In response to russgriswold's comment:
In response to RallyC's comment:
In response to russgriswold's comment:
In response to prolate0spheroid's comment:
A lot of posters seem to want the Pats to adopt a "ball control" strategy. There are many reasons for this, but maybe the most common argument in favour of a ball control offensive strategy is that it presumably helps the defense. Keeping the defense off the field is seen as a positive for two reasons:
- First, when a defense is weak, you want to limit the time the opposing offense is on the field, therefore limiting their opportunties to score against the weak defense
- Second, the defense gets more rest and should therefore stay fresher and be more effective
The question becomes whether these two reasons--which seem on the surface to make sense--really hold up under more careful analysis.
Protecting the Defense
Let's start with the first: ball control will allow you to keep the opposing offense off the field and this will protect your defense. The first part of this statement is absolutely true--ball control can limit the time the opposing offense is on the field. The more game clock you can eat up on offense, the less game time there will be for the opposing offense to mount its drives. What really happens is that the opposing offense gets fewer drives than they otherwise would. Their drives aren't necessarily shorter, it's just that there isn't as much time left for their drives, so they end up having fewer of them.
One logical trap to avoid is the tendency to forget that in addition to reducing the number of drives for your opponents, a ball control strategy will also reduce the number of drives you have for your own offense. Possessions generally alternate, so both teams generally have the same number of possessions in a game or one team ends up with one extra possession (there are a few things, like muffed punts, muffed kick-offs, and pick-sixes, that can result in a team having two possessions in a row, but these are relatively rare). So if a ball control strategy is successful and therefore reduces the number of drives for the opposing team, it also will reduce by the same amount the number of drives for your own offense. A successful ball control strategy means both teams have fewer possessions and therefore fewer scoring chances.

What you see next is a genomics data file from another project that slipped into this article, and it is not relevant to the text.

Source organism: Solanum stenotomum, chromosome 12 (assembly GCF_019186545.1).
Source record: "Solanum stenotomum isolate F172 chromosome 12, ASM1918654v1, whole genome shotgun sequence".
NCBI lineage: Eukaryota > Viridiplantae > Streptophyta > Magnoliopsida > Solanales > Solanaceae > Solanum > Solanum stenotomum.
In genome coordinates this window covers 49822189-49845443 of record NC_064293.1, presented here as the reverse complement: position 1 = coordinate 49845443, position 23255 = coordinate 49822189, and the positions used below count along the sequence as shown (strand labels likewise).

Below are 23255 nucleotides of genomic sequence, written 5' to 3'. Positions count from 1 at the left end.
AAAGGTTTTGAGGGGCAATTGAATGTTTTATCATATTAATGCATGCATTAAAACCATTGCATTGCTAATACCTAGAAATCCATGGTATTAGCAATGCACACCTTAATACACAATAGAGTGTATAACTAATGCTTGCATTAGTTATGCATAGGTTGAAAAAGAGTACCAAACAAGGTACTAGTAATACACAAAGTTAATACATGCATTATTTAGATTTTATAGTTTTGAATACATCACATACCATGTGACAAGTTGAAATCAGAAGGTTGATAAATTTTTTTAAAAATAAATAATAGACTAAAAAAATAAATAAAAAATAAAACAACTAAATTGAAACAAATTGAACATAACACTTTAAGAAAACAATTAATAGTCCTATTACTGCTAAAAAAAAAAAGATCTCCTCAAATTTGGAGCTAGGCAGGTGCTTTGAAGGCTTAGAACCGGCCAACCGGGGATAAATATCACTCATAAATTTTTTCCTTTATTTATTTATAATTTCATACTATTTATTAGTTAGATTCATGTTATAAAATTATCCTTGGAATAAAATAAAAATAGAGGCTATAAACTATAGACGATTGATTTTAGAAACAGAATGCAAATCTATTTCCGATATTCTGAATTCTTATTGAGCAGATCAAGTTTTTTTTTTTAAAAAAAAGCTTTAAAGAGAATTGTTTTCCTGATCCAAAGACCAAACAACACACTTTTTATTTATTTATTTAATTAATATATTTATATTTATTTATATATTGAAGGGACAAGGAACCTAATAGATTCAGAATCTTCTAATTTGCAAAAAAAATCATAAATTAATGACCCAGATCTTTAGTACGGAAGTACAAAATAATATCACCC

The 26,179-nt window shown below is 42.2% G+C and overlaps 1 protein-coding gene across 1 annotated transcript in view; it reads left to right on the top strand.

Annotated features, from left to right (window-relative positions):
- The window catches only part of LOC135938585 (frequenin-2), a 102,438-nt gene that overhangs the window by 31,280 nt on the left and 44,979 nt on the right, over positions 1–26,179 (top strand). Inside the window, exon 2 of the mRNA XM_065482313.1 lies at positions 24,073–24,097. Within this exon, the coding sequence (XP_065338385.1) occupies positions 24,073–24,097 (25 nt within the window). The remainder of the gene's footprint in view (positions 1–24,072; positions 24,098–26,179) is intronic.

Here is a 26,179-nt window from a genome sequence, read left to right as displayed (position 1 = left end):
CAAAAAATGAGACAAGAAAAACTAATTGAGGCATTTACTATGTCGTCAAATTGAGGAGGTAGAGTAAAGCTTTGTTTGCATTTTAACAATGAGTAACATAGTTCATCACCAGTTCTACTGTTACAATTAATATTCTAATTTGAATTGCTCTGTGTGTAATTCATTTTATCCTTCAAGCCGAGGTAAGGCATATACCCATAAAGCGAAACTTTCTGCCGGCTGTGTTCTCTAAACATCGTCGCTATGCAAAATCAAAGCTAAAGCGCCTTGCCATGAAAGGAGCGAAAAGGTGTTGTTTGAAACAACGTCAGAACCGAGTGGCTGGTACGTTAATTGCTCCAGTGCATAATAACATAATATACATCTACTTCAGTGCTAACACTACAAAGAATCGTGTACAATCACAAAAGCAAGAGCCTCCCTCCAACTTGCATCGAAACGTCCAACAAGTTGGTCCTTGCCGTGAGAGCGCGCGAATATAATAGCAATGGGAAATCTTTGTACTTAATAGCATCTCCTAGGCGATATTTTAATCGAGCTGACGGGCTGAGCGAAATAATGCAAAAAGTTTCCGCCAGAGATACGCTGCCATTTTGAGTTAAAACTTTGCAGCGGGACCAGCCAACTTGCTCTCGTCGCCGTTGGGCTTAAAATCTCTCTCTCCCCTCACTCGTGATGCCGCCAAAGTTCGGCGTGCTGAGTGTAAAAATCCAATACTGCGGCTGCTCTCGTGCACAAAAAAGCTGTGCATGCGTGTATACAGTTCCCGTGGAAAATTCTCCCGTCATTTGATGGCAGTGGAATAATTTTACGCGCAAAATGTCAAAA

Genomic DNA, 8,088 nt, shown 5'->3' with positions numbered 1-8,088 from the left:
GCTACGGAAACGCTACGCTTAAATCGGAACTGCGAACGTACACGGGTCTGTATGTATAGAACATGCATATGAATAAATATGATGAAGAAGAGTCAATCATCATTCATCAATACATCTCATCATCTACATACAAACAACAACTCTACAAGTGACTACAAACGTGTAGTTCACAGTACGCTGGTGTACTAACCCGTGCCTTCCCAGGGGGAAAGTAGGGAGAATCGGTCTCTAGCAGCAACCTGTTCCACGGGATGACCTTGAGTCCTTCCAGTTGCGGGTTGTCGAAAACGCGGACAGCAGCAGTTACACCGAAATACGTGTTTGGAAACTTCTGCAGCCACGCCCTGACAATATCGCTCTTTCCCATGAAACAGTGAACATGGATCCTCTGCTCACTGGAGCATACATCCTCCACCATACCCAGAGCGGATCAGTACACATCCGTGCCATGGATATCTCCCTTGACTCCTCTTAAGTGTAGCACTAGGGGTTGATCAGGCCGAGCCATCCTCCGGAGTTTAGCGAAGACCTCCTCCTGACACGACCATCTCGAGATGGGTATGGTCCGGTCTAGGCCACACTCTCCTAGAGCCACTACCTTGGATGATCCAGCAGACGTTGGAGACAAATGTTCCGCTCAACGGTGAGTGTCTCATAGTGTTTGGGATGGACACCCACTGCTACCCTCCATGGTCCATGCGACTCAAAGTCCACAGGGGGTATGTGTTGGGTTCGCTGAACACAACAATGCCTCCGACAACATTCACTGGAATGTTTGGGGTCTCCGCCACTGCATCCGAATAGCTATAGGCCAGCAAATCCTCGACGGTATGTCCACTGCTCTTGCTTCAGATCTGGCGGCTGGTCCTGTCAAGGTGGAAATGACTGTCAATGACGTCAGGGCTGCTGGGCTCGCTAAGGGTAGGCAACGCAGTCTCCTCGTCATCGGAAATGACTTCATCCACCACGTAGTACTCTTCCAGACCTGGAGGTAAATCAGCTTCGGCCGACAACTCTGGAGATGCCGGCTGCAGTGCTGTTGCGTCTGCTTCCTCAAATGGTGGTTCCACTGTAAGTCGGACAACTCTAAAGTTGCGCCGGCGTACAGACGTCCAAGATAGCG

In deciding whether ball control helps or hurts you, the first thing you need to consider is whether having a low number of drives in a game is beneficial to you.
Generally, a game with fewer possessions (i.e., a ball control game) is good for you if:
- You are dominant defensive team. In this case, you win by shutting your opponents down, and giving them fewer chances to score only helps you shut them down.
- Your opponent has a dominant offense. In this case, you want to avoid a shoot out, so fewer possessions is generally good.
A game with more possessions (i.e., not a ball control game), is generally good for you if:
- You are a dominant offensive team. In this case a shootout is ideal for you.
- Your opponent has a dominant defense. You need as many chances to score as possible.
In other situations, there are pluses and minus to both fewer drives and more drives. Generally, in any situation, if you think your opponents have a higher chance of scoring when their offense is matched against your defense than you have when your offense is matched against their defense, then you want to go for fewer possessions. If you think the opposite holds, then you want to go for more possessions.